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Debt, GDP, Interest Rate Shock

October 24, 2016

Business Insider has compiled a colorful depiction of the largest debtor countries in the world. Here is the link: http://www.businessinsider.com/wef-countries-with-highest-level-of-government-debt-vs-gdp-2015-10.

Does debt to GDP mean anything? The answer is maybe. And perhaps the second part of that answer is that it means a huge economic burden if there is intent to pay the debt back.

Mostly, governments never pay back.  They continually refinance (roll over maturities) and add to their debt until some type of market forces impair their market access.  Nonpayment usually means a default, lack of more market access and then a period of negotiation that may take years before it leads to a settlement. Argentina is a recent example; it now has market access following a negotiated settlement of outstanding debt and the installation of a new government.  Other case studies in progress include Greece.  Detroit was prior to bankruptcy and may still be one.  Atlantic City NJ is on the edge.  Puerto Rico is in the midst of this process now, and it will probably take a few years to sort it all out.  Illinois is starting to look like a candidate for this process.

So let’s look at this tradeoff between the issuers of debt, as in governments, and the holders of that debt, as in lenders who are not of the same government. This is where the list at Business Insider provides a starting point.

Some anecdotes are helpful. Italy ranks high on the debtor list. And it has dysfunctional politics and a maligned and questionable banking system. Yet it just issued over $5.6 billion (US dollar equivalent of a euro-denominated bond) with a half century to maturity. The interest rate was 2.85%. That yield was a cheap loan for the government of Italy. But it placed the bond buyer at terrible risk. Only because of the interest rate policy of the European Central Bank was Italy able to achieve such low-cost financing. At Cumberland, we are loath to buy such a bond. But in Europe there are institutions that are required to own sovereign debt, and thus this bond became part of the portfolio.

Is such a holding a disaster in the making? We think the ultimate answer is probably yes. When? There is no way to know.

Consider the report of a special panel at the Ministry of Finance in Japan. We must offer many thanks to Jeff Usher, who writes the Japan Insider report and gave us a heads-up on this report item.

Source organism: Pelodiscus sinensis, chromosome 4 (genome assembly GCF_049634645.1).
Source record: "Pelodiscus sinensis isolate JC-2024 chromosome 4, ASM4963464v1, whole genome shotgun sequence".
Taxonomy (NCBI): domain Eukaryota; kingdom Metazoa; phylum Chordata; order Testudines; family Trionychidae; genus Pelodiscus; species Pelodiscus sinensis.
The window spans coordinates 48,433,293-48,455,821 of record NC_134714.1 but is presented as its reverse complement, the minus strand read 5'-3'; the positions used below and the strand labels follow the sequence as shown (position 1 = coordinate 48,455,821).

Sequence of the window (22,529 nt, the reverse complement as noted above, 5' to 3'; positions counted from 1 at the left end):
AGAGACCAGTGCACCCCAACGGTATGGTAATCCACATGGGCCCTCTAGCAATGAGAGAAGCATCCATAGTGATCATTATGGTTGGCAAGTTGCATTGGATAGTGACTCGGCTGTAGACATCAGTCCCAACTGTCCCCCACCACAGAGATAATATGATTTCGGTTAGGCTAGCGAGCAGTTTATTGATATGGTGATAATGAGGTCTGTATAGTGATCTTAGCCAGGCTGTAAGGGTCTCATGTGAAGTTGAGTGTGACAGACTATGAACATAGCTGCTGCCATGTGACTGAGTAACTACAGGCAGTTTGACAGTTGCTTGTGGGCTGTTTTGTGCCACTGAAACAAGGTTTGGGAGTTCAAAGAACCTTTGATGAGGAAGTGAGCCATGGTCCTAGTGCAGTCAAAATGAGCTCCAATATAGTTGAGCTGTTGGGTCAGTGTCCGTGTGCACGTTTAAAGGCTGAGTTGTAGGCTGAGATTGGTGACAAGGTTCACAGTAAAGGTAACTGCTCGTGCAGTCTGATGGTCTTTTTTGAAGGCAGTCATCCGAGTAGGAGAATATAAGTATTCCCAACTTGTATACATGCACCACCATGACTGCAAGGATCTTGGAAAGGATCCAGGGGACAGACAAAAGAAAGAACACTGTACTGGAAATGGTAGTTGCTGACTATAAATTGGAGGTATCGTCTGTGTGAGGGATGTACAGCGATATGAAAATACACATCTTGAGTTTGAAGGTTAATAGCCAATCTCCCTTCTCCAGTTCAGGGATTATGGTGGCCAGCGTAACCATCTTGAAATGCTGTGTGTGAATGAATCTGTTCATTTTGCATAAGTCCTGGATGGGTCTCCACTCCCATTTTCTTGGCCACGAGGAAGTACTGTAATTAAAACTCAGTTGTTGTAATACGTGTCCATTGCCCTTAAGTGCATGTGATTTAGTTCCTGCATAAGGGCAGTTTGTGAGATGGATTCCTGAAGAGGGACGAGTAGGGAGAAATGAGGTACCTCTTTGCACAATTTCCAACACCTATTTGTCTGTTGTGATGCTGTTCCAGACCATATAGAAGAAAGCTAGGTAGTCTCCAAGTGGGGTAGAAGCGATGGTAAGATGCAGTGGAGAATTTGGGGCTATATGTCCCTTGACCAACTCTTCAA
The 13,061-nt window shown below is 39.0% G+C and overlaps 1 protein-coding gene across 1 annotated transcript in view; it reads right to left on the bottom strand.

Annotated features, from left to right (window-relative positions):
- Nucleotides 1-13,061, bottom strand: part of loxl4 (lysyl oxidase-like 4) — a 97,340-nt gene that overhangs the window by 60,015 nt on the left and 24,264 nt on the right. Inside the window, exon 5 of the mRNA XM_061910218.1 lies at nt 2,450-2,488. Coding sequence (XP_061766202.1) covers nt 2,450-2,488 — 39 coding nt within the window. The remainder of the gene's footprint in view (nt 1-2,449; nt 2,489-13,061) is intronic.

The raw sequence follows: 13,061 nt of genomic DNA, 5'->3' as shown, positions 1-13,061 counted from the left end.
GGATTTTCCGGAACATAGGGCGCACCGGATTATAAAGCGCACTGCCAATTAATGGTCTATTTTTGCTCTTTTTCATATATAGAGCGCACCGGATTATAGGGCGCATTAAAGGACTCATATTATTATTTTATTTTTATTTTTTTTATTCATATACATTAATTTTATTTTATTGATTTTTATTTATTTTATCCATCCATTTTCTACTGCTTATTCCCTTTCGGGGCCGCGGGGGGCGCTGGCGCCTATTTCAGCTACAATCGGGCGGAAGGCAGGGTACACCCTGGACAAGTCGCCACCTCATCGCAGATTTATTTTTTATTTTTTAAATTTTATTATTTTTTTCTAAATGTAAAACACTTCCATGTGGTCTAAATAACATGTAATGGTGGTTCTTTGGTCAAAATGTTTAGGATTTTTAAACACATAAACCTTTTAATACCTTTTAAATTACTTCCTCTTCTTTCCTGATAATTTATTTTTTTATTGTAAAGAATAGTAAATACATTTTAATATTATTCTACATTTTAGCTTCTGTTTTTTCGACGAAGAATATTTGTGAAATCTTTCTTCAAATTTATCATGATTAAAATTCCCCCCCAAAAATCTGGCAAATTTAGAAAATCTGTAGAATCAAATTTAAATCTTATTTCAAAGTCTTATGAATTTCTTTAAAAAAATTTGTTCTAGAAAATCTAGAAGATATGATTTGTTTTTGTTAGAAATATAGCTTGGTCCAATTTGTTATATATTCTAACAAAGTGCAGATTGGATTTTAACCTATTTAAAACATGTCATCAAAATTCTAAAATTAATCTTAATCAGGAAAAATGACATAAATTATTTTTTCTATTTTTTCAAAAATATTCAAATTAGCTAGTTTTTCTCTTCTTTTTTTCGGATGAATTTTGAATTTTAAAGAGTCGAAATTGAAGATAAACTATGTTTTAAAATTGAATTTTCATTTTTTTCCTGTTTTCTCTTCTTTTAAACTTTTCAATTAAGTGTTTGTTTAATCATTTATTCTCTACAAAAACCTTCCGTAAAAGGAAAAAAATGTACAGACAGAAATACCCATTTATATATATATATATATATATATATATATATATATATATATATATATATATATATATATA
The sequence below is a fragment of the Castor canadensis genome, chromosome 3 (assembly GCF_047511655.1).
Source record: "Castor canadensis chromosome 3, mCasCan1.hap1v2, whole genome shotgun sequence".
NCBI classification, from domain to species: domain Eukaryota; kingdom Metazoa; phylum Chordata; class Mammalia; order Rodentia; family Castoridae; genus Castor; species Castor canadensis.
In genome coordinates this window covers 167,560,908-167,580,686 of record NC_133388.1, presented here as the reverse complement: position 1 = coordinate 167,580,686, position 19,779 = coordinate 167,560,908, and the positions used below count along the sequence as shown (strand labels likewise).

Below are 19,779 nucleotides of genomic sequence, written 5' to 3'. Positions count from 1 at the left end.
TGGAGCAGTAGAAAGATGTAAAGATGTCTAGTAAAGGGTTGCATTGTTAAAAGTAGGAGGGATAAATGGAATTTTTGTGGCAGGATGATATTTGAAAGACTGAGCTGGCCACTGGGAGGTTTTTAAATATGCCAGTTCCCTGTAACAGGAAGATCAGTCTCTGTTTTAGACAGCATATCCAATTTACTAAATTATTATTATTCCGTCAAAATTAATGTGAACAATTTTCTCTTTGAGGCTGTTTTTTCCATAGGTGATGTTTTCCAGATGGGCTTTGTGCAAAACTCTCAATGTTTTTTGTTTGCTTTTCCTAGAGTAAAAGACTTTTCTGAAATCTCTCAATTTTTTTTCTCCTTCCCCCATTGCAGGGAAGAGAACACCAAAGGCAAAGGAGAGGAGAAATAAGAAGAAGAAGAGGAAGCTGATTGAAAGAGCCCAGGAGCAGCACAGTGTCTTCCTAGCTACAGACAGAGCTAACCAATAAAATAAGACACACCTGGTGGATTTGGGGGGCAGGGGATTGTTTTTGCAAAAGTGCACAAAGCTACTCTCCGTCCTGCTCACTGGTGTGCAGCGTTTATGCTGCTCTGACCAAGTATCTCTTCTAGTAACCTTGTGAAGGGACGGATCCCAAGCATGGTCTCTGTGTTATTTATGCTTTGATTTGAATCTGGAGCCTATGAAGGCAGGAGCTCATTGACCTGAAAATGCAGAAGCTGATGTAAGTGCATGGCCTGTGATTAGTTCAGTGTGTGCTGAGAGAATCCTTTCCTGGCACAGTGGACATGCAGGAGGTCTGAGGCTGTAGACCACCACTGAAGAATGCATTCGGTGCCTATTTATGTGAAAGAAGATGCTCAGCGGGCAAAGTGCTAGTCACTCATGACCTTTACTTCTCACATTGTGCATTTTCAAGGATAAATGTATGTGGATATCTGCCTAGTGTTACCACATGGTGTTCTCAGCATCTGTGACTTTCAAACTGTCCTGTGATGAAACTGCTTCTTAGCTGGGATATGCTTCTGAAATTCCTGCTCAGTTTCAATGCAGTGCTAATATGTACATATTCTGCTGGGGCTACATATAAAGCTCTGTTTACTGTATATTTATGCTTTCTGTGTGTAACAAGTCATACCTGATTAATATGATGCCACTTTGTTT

The MoF calculates that a 1% increase in Japanese interest rates would trigger a huge capital loss for Japanese banks and financial institutions holding Japanese government debt. The estimates suggest that a 1% shock, if marked to the market, would result in a loss equal to 13.5% of Japan’s GDP. Note that Japan is at the top of the Business Insider list.

When the Japanese government did this study, they also examined other countries. Jeff Usher reports that the MoF calculated a loss of 4.3% of GDP for a 1% rise in US Treasury yields.

Germany is a lower debt-to-GDP country. Its risk of a 1% shock is 2.5% of GDP. France’s would be 5.2%. Note that in the UK, the loss would be about the same percentage of GDP as in Japan. The Brits would be exposed at 13.3%.

So what does this mean for investors?

First it demonstrates what duration risk is all about. When the issuers of government debt use very low interest rates to finance themselves for a very long time, they transfer risk to the buyers and holders of that debt. Duration is how we attempt to measure that risk. The debt-to-GDP ratio is another way to estimate the risk.

But governments have the power to alter the rules. And they define the accounting systems, so in cases like this they usually don’t mark to market. This is true at all levels of government. State and local governments in the United States do not mark to market on their balance sheets. Like most central banks, The Federal Reserve does not mark to market.

That is an asymmetry, since the investor or holder of debt must look at the market value, either officially or unofficially in some cases. Why? Because that investor may have to liquidate before the final maturity!

And when the maturity is half a century away, the forced liquidation risk becomes dramatic if and when interest rates rise.

At Cumberland we calculate duration all the time, and we shock the portfolios of our clients for changes in interest rates, up or down. Right now we are shortening portfolio durations, as we have been doing for months. We see the asymmetry, and we want to protect clients from it. We think that interest rates in US dollar debt are headed higher. And depending on the outcome of this election, the amount of debt issuance may rise relative to GDP. Regardless of who wins, it is unlikely to decline.

Many thanks again to Jeff Usher of Japan Insider and to Business Insider for data.

 

The ideas and opinions expressed in this blog are those of the author, and they should not be perceived as investment advice or as any other kind of advice.

The preceding is a commentary by Cumberland Advisors and has been reposted with permission. Cumberland Advisors commentaries are available at http://www.cumber.com/commentary_archive.aspx.

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